Nanoplastics impact on marine biota: A review
Joanna M.Gonçalves and Maria João Bebianno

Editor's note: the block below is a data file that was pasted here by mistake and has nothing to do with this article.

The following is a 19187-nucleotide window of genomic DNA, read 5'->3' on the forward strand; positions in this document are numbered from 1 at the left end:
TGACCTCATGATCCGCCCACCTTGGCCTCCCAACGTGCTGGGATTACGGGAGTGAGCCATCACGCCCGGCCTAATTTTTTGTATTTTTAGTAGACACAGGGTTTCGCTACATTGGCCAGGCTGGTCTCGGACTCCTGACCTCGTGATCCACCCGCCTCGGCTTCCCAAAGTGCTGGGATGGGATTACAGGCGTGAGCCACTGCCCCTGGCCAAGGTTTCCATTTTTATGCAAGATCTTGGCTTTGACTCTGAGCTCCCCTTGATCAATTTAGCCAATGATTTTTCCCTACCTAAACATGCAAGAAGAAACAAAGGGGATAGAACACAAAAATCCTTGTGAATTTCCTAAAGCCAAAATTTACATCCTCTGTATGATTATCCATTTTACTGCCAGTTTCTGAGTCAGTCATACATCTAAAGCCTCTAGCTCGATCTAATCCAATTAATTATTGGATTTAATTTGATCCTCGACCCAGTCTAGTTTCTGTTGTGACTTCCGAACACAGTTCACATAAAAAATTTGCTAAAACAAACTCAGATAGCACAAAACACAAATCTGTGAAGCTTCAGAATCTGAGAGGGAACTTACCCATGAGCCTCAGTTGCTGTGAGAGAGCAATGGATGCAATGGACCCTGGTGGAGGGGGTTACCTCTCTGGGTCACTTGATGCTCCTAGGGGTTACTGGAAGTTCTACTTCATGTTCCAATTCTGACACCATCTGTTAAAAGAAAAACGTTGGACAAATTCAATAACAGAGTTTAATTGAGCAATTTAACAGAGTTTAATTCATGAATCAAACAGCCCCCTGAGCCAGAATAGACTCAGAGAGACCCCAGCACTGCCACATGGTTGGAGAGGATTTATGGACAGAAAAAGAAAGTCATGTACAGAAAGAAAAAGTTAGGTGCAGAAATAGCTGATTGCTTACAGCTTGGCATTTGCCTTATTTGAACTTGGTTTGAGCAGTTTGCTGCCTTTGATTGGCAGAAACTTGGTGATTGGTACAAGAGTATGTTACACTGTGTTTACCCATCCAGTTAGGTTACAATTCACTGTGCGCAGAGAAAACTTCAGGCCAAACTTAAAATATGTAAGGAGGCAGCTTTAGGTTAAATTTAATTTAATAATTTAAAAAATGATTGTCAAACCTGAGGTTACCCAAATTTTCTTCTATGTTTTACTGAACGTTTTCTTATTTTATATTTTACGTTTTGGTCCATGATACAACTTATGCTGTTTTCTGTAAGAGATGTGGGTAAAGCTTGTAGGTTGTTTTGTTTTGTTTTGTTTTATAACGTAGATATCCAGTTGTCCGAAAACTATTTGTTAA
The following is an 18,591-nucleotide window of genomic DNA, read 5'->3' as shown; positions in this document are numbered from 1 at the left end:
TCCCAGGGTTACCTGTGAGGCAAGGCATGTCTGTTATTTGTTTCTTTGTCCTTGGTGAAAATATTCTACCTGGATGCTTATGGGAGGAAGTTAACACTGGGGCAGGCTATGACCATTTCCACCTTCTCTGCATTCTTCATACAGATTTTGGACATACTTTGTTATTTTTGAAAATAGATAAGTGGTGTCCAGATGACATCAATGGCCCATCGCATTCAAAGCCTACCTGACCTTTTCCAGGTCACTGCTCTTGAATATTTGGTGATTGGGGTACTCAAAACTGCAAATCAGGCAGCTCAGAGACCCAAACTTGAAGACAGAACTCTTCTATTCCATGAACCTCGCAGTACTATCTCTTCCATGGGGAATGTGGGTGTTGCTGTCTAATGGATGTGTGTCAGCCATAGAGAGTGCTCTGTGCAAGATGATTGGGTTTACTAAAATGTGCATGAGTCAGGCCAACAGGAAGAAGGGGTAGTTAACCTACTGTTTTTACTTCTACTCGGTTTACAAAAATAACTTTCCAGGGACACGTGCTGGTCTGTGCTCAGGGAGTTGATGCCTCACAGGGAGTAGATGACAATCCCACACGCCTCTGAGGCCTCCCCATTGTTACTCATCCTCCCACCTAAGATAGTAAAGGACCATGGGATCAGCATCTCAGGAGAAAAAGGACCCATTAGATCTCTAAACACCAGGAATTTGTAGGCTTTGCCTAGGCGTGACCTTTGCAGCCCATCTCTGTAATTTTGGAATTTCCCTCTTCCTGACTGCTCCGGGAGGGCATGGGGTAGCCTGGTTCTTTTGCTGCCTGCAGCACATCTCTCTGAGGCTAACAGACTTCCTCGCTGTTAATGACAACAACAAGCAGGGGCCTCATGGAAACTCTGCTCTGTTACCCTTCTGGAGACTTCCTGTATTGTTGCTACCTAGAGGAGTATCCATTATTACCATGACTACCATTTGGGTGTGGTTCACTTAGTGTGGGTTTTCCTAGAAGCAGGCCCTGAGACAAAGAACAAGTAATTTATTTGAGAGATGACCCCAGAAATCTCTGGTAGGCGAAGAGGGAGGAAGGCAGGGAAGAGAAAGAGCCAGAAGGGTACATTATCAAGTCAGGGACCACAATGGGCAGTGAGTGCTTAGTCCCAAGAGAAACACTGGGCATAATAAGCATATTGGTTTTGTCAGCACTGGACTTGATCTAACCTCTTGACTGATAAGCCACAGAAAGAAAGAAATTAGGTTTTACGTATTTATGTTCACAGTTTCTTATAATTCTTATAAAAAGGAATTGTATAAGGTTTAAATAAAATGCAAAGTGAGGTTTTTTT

Emerging contaminants, such as nanoplastics, are gaining a vast interest within the scientific community. Most of the plastic debris found in the marine environment originates from land-based sources, and once in the marine environment, plastic can be degraded into smaller fragments. Nanoplastics are considered to fall within the definition of other nanoparticles (1–100 nm in size) and may be divided into primary or secondary nanoplastics. Primary nanoplastics are those that enter the environment in their original small size associated with specific applications and consumer products, whilst secondary nanoplastics are a consequence of macro/microplastic degradation. The formation of nanoplastics changes the physical-chemical characteristics of the particle, thus at a nanoscale, it is expected that the strength, conductivity, and reactivity of the nanoparticles will differ substantially from macro/micro-sized particles. To date, the toxicity nanoplastics may pursue on marine biota is still scarce. Herein, a review of the available data on the effects of different polymer types of nanoplastics specific to marine biota is accounted for.